- Mohammed Shabir Ali jailed for raising money to train jihadis with AK-47s
- 29-year-old posed as charity collector to raise £3,000 ISIS-linked group
- The father-of-three was jailed and put on a terror watchlist for ten years
- He was employed as a Sainsbury's driver but has now 'quit the job'
- It is believed he did not disclose his past conviction on his application
Father-of-three Mohammed Shabir Ali, 29, of Tower Hamlets, East London, was jailed for raising £3,000 for al-Shabaab training camps
An extremist jailed for raising thousands of pounds to help an ISIS-linked terror group train jihadis with AK-47s has left his job as a Sainsbury's delivery driver hours after his previous conviction was revealed.
Father-of-three Mohammed Shabir Ali, 29, of Tower Hamlets, east London, was jailed for three years in 2012 after raising £3,000 for al-Shabaab training camps in Somalia.
Since being freed from jail, he landed himself a job working as a home delivery driver for Sainsbury's – working out of a depot in east London and dropping off online food orders to customers' homes while unsupervised.
It is believed he did not disclose his previous conviction when applying for the job.
According to Sainsbury's policy, anyone with a previous conviction must declare it on their application form, and if a terrorism-related offence was disclosed that would end the application process instantly.
Sainsbury's said it does not comment on individual employees but confirmed Shabir no longer worked for the company and it is understood he quit the firm.
A spokesman confirmed the supermarket chain has launched an internal investigation into the case, including a review of CRB checks that all delivery drivers undergo.
Shabir, along with his identical twin brother Shafiq Ali, posed as charity collectors to raise the money which they funnelled back to the al-Qaeda-affiliated group.
As a result of their crimes, he was placed on a terror watchlist for 10 years and sent to Belmarsh prison.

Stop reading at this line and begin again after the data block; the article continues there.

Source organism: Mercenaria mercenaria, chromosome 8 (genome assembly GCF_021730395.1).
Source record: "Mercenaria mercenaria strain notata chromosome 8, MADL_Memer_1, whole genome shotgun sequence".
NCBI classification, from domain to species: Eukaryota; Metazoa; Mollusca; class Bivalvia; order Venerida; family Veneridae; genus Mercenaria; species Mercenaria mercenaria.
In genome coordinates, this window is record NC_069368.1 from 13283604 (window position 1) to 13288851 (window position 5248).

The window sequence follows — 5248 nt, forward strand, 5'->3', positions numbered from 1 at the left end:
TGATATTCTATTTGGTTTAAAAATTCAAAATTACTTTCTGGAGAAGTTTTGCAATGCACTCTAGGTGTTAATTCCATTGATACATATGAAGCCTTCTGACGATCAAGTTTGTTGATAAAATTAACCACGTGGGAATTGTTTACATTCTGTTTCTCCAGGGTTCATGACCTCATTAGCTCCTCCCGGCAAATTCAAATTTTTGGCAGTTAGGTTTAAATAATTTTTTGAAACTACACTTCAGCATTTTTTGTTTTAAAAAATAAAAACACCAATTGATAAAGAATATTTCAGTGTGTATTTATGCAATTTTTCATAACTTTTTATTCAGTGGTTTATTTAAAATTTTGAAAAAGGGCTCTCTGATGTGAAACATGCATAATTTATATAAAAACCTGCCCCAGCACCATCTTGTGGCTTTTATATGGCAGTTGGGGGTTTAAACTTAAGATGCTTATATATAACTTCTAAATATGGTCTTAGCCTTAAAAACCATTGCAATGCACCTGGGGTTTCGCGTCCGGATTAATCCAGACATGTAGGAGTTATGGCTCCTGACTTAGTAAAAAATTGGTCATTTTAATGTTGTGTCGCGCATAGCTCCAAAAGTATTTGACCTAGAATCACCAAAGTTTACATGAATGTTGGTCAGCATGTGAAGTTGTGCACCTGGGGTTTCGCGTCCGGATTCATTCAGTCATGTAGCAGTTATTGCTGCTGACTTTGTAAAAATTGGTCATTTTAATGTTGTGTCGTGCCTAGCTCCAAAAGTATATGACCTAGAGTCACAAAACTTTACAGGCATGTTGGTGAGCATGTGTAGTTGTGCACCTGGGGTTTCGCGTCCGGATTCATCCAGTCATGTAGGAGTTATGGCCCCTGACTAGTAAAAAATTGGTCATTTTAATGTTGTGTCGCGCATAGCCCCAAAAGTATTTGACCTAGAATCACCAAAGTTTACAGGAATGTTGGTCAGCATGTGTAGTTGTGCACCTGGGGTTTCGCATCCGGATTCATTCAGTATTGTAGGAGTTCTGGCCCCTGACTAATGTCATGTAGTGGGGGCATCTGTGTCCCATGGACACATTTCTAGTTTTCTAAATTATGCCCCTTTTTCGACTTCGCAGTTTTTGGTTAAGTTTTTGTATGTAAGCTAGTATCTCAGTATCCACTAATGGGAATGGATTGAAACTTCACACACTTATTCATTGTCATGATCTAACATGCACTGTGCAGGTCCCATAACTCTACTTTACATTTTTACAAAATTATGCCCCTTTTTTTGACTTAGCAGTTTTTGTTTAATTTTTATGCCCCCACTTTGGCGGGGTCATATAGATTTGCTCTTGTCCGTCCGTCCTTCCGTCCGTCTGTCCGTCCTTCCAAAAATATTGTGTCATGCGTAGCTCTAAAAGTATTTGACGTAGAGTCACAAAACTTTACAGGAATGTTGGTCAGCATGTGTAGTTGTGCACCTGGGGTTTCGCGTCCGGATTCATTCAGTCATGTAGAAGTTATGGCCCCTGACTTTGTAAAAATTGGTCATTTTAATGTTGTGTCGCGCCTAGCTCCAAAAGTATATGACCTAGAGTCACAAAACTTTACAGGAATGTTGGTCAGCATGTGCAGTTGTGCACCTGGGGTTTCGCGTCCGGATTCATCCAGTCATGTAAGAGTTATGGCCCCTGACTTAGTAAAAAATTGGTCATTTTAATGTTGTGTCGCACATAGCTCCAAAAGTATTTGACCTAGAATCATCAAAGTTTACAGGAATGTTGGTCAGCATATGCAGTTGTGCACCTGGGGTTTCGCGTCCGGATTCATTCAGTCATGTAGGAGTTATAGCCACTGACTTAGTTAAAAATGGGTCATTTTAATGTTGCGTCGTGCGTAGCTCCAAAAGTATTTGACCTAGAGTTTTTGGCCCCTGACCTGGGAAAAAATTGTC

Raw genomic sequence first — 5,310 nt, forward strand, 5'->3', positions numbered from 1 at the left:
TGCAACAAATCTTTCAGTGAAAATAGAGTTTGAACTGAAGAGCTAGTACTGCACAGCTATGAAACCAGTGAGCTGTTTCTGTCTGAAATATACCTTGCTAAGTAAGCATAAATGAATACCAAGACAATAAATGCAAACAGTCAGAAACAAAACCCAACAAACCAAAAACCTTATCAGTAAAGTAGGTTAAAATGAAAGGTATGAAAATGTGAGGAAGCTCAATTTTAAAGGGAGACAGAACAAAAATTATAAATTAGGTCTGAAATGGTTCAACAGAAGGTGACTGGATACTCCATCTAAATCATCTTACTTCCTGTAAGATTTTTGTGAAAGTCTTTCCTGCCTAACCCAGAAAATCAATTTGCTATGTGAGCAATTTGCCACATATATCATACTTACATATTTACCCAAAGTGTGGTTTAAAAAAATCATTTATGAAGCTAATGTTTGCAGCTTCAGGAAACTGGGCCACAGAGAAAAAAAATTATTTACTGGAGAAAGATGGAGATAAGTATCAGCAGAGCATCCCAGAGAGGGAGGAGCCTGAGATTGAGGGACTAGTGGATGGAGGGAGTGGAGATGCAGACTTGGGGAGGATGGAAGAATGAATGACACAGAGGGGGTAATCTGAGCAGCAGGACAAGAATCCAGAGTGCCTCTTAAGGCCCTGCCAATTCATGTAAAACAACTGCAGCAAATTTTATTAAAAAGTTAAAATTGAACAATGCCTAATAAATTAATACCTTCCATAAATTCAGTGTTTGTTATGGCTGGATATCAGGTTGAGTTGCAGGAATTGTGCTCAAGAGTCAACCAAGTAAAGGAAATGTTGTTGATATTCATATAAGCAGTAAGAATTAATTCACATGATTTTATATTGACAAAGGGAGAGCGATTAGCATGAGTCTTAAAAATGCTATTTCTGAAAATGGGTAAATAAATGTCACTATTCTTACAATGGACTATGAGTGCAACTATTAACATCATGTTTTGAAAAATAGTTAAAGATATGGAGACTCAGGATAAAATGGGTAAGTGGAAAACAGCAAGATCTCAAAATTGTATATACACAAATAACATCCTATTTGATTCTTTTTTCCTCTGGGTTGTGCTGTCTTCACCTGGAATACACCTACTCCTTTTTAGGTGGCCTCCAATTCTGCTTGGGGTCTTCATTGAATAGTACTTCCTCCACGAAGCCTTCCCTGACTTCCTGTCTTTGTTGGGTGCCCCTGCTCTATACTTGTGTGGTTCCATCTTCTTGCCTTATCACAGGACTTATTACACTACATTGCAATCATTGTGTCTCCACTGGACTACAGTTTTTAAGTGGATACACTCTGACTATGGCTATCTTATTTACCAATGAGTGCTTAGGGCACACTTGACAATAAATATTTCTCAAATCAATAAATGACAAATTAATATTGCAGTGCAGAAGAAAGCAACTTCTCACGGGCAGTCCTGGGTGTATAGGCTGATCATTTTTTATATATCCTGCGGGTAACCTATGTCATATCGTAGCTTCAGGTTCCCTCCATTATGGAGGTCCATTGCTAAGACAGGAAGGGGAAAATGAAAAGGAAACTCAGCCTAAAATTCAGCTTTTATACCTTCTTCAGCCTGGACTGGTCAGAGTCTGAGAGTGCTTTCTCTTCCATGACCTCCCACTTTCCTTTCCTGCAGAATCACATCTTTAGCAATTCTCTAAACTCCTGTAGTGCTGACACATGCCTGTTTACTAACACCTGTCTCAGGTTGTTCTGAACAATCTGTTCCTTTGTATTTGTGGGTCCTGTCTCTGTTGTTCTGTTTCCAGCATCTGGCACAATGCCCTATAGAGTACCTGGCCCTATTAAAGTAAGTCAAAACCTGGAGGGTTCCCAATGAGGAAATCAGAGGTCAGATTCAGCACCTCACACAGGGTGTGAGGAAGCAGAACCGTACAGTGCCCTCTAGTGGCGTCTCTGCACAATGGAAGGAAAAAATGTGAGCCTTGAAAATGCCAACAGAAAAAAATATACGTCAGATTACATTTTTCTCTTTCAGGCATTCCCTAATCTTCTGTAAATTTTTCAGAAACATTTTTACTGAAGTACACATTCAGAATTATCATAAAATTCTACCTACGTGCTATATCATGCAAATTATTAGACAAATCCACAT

A reporter for MailOnline attended what is believed to be Shabir's home address today and approached his family but was abused.
A woman said: 'Just f*** off, all you are doing is writing lies', before she was heard shouting 'aggressively' in a foreign language.
His employment outraged MPs and shoppers, who claim it is 'scandalous' he is working in a one-to-one customer role, which sees him take groceries inside homes.
One Sainsbury's customer told The Sun: 'He's a convicted terrorist. How can Sainsbury's let him do this?
'He is entering people's homes, sometimes vulnerable people of different faiths.'
Tory MP Andrew Rosindell added: 'If someone has been convicted for funding terrorism the employer and more importantly the customers should be made aware.'
Shabir's trial in August 2012 heard how he and his brother imitated legitimate fundraisers on street stalls collecting money for Palestinians and the world's poor.
But instead of giving the cash to good causes, they wired it to their elder brother Shamim, then aged 29, after he travelled to Somalia to join the Islamic insurgency.
Shamim had flown to Somalia via Nairobi and Dubai in August 2008 to train alongside other jihadists in weapons, combat and survival.
Several weeks later he boasted in a telephone call about how he was prepared to die.
Mohammed Shabir Ali, along with his identical twin brother Shafiq Ali (pictured), posed as a charity collector to raise cash which they funnelled back to help jihadis
The brothers kept the phone conversation as a final memento of their elder sibling but it led to their arrest after counter terrorism police raided their home and discovered the digital recording.
Officers also uncovered extremist literature at the property, including a pamphlet by Anwar Al-Awlaki, entitled '44 Ways To Support Jihad.'
Sentencing them at the Old Bailey to three years in prison, Mr Justice Fulford said the men sent at least £3,000 to the Horn of Africa.
He said their brother was determined to sacrifice his life alongside others fighting to create an 'Islamic Emirate of Somalia'.
The brothers had been inspired by Al-Qaeda hate preacher Al-Awlaki, the mastermind behind a series of bombings before he was killed in a drone strike.
The judge added: 'Both defendants worked to help somebody who was contributing to terrorist activities in a war-torn country in Africa.
'The court must reflect the seriousness of offences of this kind in sentences given that they were intended to support terrorism.'
Shamim, who left Britain with two other men, has not been heard from since and the return parts of the trio's air tickets have never been used.
Shabir's wife said Sainsbury's was well aware of her husband's past, claiming 'they know all about what happened'.